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'Superfluous death' and the mathematics of revenge

Dunne, Derek 2014. 'Superfluous death' and the mathematics of revenge. Journal of the Northern Renaissance 6

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‘Oh…Millions of deaths’ complains the Duke as he expires in Middleton’s The Revenger’s Tragedy (3.5.186), thus fulfilling Vindice’s fantasy of ‘constant vengeance’ (3.5.109). John Kerrigan and others have long recognised the excessively reciprocal nature of revenge on the early modern stage. This article seeks to quantify that process, or rather to survey the quantities that recur with surprising frequency in the genre of revenge tragedy. n Antonio’s Revenge, Pandulpho wishes to prolong his enemy’s death ‘till he hath died and died/ Ten thousand deaths in agony of heart’ (5.5.78), while Hamlet’s Laertes curses whoever has made his sister mad: ‘O, treble woe/ Fall ten times double on that cursed head’ (5.1.235). On the one hand this can be linked to the competitive intertextuality of the genre itself, where each author tries to outdo his predecessor – the logical conclusion of Renaissance emulatio. But might it also point to a deeper psychology of revenge, that struggles to equate life with life, and refuses to accept parity? In King Lear Shakespeare demonstrates how love cannot be quantified, through the motif of Lear’s diminishing train of knights: ‘Thy fifty yet doth double five and twenty,/ And thou art twice her love’ (2.2.448). Revenge tragedy is similarly interested in arithmetic, where the variable is not love but vengeance.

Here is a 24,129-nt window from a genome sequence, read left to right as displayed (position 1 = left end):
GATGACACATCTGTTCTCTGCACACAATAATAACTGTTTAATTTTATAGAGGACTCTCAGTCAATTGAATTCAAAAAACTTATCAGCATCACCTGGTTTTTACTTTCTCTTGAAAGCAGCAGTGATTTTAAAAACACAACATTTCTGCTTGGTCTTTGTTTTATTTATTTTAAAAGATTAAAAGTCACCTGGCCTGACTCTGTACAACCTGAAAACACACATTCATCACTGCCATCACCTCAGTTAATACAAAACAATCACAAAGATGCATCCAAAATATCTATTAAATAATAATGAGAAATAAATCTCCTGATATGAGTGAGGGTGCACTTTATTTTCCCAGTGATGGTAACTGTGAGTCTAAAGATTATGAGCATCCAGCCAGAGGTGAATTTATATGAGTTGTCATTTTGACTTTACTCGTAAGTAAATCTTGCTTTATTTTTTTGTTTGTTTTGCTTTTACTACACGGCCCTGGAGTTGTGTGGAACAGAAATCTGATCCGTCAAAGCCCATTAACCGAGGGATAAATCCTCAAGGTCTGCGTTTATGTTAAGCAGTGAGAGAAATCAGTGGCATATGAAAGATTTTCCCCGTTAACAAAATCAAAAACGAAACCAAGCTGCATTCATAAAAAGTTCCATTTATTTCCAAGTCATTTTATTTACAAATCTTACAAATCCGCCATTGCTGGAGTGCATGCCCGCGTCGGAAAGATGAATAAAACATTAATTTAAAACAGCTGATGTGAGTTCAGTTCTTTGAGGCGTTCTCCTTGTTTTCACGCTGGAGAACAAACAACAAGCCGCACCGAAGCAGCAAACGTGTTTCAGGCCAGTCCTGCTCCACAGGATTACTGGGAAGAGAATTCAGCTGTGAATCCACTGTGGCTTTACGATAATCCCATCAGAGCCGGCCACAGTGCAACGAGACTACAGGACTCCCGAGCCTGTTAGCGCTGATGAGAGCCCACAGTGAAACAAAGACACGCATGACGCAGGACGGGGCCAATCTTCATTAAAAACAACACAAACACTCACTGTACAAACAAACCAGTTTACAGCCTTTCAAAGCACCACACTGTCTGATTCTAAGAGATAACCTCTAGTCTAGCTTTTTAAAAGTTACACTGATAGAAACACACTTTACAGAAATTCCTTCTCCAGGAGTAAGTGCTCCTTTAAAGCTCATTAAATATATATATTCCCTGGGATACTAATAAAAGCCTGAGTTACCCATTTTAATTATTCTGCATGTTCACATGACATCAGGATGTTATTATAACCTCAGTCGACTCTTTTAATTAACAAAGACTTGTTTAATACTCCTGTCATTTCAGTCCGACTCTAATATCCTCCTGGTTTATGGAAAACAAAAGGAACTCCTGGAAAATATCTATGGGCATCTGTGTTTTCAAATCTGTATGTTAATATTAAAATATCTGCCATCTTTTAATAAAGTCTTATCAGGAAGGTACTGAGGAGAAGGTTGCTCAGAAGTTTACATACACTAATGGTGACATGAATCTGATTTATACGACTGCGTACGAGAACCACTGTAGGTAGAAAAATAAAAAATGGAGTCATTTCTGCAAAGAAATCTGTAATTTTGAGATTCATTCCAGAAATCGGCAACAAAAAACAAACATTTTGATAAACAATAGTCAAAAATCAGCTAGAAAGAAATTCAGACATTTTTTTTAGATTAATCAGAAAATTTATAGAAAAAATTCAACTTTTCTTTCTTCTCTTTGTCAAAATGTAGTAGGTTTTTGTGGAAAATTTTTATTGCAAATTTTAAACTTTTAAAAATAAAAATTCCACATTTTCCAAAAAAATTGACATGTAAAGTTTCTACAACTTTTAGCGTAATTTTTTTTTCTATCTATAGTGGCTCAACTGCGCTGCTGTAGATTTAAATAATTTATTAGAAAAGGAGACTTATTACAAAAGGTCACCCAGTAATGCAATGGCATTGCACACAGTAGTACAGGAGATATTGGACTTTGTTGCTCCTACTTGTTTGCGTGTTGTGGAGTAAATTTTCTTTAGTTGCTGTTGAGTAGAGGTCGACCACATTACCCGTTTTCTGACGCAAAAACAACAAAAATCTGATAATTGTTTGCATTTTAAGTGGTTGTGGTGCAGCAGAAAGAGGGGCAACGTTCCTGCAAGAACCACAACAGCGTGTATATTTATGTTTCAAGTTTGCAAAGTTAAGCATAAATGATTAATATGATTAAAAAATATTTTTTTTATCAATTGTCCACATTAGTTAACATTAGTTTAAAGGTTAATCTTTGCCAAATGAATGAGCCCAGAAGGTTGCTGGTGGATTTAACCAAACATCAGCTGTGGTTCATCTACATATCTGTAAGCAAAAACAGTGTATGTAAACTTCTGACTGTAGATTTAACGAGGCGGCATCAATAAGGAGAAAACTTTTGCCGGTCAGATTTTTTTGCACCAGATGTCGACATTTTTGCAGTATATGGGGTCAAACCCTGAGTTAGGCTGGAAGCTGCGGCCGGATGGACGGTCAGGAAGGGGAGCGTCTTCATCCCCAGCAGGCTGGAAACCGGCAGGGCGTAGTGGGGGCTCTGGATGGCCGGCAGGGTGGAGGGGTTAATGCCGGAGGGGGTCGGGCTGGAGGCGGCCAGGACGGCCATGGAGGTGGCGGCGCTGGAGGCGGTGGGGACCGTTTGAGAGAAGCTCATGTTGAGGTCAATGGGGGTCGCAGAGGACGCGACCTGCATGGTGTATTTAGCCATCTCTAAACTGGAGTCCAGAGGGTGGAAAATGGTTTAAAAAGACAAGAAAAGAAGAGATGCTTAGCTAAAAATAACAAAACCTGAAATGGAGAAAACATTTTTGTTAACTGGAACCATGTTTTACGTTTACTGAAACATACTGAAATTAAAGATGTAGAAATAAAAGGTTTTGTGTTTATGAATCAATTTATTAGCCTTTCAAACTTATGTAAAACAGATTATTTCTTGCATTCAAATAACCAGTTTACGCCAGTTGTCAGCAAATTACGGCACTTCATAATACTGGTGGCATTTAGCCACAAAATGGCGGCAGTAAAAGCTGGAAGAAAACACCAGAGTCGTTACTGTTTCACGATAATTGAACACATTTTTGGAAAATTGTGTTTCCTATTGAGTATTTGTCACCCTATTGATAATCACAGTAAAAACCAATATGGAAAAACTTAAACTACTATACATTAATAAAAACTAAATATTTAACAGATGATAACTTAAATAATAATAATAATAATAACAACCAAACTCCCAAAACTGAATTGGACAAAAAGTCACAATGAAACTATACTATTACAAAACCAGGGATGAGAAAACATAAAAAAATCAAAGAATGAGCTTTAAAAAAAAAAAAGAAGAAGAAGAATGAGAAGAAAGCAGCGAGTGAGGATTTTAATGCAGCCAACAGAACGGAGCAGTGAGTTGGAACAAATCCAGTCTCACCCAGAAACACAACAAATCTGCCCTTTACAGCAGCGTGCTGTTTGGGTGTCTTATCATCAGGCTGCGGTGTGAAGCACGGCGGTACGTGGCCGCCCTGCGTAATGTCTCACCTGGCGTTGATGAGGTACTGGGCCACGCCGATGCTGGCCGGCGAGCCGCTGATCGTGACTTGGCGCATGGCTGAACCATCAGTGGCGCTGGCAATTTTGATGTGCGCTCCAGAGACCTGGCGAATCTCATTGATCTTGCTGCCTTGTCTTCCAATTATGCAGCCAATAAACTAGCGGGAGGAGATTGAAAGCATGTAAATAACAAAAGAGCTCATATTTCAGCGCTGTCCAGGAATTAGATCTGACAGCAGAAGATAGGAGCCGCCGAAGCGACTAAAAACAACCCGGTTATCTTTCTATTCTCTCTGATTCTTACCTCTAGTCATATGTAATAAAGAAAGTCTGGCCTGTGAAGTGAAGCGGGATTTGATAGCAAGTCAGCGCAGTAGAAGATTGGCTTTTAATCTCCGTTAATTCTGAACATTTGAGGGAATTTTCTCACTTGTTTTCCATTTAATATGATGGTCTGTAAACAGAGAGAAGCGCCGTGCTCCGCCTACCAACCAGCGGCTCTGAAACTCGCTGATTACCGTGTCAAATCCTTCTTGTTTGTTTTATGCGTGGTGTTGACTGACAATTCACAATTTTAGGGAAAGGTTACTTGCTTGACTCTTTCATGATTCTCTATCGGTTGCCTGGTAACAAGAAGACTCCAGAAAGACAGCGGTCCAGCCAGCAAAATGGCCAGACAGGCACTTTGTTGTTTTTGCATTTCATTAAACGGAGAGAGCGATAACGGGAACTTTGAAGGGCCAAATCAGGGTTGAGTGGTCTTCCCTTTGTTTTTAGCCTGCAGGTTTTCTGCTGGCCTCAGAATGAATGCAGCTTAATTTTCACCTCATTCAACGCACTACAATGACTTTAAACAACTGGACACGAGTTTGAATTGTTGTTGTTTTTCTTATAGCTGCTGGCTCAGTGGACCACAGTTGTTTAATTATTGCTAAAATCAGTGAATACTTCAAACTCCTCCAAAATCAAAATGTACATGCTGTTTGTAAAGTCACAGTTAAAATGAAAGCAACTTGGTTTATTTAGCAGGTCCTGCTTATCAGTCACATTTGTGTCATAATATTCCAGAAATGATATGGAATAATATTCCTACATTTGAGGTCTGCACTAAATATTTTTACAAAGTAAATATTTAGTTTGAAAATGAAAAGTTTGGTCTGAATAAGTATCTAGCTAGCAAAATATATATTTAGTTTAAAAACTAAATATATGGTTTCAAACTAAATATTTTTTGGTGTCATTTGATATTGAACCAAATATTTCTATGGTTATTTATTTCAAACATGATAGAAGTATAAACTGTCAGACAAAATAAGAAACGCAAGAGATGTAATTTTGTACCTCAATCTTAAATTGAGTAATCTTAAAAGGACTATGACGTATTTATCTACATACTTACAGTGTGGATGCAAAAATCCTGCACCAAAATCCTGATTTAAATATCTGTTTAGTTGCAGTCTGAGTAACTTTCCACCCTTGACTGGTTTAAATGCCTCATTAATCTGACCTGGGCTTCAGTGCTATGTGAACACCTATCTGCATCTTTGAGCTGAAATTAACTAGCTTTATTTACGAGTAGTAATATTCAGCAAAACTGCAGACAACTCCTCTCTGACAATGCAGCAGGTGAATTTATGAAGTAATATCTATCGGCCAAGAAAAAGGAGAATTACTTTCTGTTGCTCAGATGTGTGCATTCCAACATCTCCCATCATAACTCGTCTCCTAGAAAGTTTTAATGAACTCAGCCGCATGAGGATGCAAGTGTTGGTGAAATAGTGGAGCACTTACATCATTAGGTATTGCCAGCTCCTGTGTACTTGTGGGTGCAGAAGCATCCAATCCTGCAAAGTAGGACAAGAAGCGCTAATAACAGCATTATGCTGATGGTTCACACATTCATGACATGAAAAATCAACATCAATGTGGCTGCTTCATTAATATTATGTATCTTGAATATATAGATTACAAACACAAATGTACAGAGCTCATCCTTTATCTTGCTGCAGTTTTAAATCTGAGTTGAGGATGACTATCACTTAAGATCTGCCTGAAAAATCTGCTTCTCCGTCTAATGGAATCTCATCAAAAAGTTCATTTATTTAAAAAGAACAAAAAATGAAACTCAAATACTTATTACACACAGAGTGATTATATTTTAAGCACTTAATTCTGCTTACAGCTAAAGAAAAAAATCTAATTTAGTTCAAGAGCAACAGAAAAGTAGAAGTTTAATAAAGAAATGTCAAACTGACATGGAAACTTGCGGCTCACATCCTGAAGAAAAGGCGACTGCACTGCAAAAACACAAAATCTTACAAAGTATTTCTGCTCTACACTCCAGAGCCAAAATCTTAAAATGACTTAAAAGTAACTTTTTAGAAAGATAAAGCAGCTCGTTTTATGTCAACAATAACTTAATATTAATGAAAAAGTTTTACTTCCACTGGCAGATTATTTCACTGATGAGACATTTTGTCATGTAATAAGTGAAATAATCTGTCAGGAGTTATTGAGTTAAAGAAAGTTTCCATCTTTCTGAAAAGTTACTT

Item Type: Article
Status: Published
Schools: English, Communication and Philosophy
Subjects: P Language and Literature > PR English literature
Publisher: Journal of the Northern Renaissance
ISSN: 1759-3085
Last Modified: 05 May 2020 15:15

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